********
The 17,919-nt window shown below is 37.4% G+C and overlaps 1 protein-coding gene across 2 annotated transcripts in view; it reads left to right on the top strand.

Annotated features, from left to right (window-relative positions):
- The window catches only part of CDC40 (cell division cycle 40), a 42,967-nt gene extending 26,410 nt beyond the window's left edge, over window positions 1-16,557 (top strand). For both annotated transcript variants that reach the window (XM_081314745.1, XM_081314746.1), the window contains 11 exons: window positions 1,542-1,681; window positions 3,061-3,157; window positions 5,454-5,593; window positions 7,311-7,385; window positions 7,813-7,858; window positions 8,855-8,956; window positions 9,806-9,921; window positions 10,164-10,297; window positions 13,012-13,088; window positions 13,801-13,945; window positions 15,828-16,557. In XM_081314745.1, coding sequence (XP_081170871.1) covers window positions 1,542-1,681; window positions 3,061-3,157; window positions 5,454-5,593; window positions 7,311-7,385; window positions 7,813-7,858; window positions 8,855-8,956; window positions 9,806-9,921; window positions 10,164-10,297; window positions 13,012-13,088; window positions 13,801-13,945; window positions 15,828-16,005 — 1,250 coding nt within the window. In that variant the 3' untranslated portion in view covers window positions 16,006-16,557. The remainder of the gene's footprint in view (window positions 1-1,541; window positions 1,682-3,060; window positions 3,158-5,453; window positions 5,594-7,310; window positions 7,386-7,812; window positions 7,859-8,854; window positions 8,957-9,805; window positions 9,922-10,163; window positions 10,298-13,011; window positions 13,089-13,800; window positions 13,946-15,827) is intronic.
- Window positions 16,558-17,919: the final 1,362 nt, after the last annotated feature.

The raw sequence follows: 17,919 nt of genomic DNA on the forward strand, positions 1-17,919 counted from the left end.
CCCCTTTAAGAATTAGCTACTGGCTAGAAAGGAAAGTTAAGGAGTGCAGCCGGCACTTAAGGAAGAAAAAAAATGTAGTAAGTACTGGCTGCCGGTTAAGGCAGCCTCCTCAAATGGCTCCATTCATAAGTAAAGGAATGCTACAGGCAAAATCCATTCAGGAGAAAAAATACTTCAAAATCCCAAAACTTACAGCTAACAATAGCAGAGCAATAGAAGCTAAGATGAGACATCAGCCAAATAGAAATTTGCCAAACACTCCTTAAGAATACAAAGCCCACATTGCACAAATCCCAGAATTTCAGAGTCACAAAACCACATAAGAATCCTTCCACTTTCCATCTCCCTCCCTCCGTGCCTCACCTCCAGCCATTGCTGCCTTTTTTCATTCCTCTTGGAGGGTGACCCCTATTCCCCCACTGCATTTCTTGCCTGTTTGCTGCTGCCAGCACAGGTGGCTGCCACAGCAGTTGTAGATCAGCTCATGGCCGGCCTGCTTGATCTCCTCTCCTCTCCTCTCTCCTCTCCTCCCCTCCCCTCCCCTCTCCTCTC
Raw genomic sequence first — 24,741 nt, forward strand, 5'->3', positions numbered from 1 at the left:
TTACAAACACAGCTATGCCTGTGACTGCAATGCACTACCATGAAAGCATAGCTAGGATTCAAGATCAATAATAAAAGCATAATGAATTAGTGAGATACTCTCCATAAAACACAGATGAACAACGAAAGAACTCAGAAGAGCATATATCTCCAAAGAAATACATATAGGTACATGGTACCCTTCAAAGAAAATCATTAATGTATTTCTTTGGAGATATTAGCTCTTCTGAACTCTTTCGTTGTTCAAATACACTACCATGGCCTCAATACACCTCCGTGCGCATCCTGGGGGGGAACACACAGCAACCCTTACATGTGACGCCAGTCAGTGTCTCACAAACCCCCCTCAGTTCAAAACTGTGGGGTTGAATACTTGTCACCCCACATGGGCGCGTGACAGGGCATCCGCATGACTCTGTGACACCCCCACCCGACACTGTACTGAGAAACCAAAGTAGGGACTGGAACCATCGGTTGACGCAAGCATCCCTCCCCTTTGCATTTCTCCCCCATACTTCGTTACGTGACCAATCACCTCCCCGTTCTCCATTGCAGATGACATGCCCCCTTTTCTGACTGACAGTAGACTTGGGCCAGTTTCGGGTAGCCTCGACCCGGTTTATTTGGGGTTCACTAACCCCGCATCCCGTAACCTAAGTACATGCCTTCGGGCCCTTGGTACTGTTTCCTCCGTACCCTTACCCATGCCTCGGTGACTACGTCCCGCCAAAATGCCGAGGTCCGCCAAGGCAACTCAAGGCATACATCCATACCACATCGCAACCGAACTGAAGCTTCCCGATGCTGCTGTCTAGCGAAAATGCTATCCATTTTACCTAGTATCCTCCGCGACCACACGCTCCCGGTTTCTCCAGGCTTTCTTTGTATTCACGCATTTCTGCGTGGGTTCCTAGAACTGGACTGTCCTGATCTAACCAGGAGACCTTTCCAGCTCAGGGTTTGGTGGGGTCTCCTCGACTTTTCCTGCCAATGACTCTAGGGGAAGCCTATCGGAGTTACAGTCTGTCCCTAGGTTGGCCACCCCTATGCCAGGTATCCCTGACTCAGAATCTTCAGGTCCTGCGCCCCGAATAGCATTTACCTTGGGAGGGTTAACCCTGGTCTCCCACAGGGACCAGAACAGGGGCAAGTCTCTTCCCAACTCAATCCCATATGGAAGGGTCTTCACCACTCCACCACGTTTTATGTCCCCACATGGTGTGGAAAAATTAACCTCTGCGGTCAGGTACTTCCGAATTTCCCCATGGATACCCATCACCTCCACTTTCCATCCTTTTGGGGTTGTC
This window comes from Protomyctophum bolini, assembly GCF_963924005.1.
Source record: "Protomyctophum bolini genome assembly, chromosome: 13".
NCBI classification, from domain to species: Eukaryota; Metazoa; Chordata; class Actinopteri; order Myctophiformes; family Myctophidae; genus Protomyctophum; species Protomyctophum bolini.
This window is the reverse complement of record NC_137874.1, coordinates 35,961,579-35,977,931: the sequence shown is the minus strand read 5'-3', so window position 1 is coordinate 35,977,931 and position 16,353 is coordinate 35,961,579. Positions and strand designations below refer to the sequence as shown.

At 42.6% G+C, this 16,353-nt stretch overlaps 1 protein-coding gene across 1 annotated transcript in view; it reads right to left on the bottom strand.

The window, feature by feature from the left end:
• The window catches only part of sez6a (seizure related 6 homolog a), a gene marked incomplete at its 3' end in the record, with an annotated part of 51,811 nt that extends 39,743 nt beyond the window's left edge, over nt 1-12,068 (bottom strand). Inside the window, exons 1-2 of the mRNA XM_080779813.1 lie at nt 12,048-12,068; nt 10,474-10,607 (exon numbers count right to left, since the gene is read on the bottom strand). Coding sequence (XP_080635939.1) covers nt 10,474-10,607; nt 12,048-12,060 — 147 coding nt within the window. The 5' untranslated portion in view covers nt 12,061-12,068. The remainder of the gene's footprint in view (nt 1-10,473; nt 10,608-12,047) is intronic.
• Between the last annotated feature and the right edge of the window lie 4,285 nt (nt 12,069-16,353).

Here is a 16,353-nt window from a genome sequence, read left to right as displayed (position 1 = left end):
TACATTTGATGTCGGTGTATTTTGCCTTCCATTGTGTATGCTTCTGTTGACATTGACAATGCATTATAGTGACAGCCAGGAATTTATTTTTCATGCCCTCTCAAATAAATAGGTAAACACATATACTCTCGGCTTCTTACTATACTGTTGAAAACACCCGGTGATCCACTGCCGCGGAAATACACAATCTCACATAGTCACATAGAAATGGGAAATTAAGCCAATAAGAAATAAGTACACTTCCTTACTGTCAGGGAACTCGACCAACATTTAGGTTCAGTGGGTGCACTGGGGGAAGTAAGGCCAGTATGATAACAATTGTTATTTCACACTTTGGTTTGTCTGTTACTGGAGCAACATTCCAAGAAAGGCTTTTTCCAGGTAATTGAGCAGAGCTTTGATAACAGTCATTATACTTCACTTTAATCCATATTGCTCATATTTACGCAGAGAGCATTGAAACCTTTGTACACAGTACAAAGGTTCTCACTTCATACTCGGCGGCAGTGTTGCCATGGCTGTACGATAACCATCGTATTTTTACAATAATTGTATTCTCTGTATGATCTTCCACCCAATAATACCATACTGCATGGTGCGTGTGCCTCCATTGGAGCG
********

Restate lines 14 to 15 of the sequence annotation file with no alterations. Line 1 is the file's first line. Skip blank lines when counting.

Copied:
The window, feature by feature from the left end:
• The window catches only part of sez6a (seizure related 6 homolog a), a gene marked incomplete at its 3' end in the record, with an annotated part of 51,811 nt that extends 39,743 nt beyond the window's left edge, over nt 1-12,068 (bottom strand). Inside the window, exons 1-2 of the mRNA XM_080779813.1 lie at nt 12,048-12,068; nt 10,474-10,607 (exon numbers count right to left, since the gene is read on the bottom strand). Coding sequence (XP_080635939.1) covers nt 10,474-10,607; nt 12,048-12,060 — 147 coding nt within the window. The 5' untranslated portion in view covers nt 12,061-12,068. The remainder of the gene's footprint in view (nt 1-10,473; nt 10,608-12,047) is intronic.